The Royal Commission into Institutional Responses to Child Sexual Abuse has released a research report which suggests that up to 14 per cent of children with disability are likely to experience sexual abuse.
The report – Disability and child sexual abuse in institutional contexts – was written by Professor Gwynnyth Llewellyn, Dr Sarah Wayland, and Ms Gabrielle Hindmarsh from the Centre for Disability Research and Policy at the University of Sydney.
The extent of sexual abuse of Australian children with disability is not known and internationally research on prevalence and risk of sexual abuse of children with disability is in its infancy. The researchers also drew attention to the relative absence of children with disability from Australian child protection frameworks and policy documents.
The researchers found the most reliable prevalence data suggesting that between nine and 14 in every 100 children with disability are likely to experience sexual abuse.
The researchers also found that children with disability can be vulnerable to sexual abuse due to various factors including:
Spending time in disability-specific contexts such as respite care, school transport and personal care services that feature unsupervised one-on-one interactions between adults and children.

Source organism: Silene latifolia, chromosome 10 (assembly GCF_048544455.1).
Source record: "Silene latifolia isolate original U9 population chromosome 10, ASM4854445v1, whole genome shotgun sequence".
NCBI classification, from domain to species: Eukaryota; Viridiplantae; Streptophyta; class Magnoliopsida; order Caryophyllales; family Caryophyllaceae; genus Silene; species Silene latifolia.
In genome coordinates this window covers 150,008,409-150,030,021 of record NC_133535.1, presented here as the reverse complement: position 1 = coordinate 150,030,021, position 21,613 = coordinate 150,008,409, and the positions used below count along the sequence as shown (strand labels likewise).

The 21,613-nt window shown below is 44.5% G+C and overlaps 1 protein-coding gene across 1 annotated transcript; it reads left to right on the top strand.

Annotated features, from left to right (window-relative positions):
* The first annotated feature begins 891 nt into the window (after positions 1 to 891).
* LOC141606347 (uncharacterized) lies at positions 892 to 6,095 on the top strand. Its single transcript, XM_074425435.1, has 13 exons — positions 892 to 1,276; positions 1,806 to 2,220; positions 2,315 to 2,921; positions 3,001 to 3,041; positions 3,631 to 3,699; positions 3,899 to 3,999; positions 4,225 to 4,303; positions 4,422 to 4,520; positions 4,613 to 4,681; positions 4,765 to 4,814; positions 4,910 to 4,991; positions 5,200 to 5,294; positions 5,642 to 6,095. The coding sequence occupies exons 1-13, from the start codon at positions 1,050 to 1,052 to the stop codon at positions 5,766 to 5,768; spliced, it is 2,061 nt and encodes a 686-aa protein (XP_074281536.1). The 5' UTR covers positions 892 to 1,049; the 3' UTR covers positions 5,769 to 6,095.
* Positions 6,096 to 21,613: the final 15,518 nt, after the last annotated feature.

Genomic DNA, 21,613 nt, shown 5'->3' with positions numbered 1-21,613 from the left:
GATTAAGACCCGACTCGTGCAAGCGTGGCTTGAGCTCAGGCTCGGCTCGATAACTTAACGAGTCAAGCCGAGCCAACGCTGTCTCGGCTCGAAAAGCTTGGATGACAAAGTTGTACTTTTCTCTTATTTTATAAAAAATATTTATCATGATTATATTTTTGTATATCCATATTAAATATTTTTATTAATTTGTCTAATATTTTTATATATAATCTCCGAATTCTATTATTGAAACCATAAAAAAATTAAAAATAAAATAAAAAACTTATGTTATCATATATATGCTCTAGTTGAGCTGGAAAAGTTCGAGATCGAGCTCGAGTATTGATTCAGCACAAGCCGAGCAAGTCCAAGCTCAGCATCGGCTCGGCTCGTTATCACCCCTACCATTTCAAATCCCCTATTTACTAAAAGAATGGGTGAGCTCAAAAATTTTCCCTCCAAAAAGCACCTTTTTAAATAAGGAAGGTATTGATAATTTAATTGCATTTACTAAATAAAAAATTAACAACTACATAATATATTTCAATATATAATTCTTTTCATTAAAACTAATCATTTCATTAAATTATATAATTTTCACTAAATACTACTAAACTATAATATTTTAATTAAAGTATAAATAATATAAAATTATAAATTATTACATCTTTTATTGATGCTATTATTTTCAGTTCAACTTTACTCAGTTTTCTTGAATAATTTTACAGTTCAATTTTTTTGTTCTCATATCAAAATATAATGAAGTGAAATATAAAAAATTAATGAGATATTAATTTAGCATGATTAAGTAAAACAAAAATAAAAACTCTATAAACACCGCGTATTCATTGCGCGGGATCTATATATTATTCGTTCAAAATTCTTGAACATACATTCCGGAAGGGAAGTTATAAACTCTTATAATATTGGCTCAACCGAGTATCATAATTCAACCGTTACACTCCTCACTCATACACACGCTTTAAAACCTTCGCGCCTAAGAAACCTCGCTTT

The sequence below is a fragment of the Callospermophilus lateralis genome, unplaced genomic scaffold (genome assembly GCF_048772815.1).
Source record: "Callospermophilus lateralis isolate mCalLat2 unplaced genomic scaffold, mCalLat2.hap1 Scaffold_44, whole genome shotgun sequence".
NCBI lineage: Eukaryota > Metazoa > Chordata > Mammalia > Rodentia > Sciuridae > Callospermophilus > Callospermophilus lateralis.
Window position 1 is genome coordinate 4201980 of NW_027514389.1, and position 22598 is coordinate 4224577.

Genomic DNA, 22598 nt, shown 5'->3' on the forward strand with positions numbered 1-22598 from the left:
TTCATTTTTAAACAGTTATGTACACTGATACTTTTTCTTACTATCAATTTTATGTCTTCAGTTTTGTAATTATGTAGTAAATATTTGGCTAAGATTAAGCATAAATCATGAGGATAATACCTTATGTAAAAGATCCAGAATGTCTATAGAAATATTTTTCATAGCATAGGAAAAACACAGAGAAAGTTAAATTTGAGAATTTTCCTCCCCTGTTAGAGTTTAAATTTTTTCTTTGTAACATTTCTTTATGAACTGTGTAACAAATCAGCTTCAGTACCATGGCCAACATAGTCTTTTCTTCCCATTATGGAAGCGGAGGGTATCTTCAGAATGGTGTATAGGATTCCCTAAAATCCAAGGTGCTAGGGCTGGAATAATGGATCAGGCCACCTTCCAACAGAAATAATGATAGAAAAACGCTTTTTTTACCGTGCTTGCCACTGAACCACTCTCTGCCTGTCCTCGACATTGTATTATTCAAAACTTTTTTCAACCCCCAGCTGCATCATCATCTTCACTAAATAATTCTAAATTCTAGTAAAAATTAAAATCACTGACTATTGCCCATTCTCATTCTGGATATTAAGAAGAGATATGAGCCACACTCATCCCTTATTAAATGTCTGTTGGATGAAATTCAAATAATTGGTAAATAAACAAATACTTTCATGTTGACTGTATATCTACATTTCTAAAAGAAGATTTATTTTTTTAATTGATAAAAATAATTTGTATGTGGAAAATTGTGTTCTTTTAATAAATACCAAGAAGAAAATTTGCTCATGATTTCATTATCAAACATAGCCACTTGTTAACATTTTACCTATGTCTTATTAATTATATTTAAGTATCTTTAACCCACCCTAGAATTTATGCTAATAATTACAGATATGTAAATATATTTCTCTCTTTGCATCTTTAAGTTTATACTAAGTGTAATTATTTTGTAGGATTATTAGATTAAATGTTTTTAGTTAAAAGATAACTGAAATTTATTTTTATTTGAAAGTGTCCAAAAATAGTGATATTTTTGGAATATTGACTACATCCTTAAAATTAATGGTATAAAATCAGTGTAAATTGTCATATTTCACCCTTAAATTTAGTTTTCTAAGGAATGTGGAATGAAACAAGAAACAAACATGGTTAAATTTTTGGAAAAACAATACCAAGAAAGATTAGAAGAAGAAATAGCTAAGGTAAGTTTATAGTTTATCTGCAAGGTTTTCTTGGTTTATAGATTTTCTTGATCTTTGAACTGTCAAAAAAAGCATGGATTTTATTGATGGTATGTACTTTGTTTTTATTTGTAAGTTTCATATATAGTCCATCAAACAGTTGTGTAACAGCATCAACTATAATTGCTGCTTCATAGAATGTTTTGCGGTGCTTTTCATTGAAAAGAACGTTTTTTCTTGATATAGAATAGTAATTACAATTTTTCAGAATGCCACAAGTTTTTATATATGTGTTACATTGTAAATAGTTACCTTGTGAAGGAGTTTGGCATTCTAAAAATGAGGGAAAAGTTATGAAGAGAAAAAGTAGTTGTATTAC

Requiring adult assistance with their daily personal hygiene and bodily functions, which creates the potential for abuse.
Attitudes which view children with disability as less competent and less likely to ‘tell’.
The report stresses the importance of future research to understand the interaction between a child’s age, gender, family and socio-economic circumstances and their family and community environments and their experience of abuse.
According to the researchers, there is an absence of empirical data in Australia on strategies to prevent sexual abuse of children with disability in institutional settings. However they recommended such strategies should include involving children with disability as active participants in developing protective behaviour. They also suggested prevention efforts focus on high-risk settings, such as respite care, school transport and personal care services.
Royal Commission CEO Philip Reed says: “This research will contribute to the discussion of the historical factors that have heightened risk of vulnerability for children with disability and introduces new material on the extent of sexual violence against children with disability and what might be required to better protect children with disability from abuse in institutions in the future.
“The research also provides an insight into how our understanding of disability in Australia has changed over time and how that has influenced current practices within the disability service system,” said Mr Reed.
Read the report.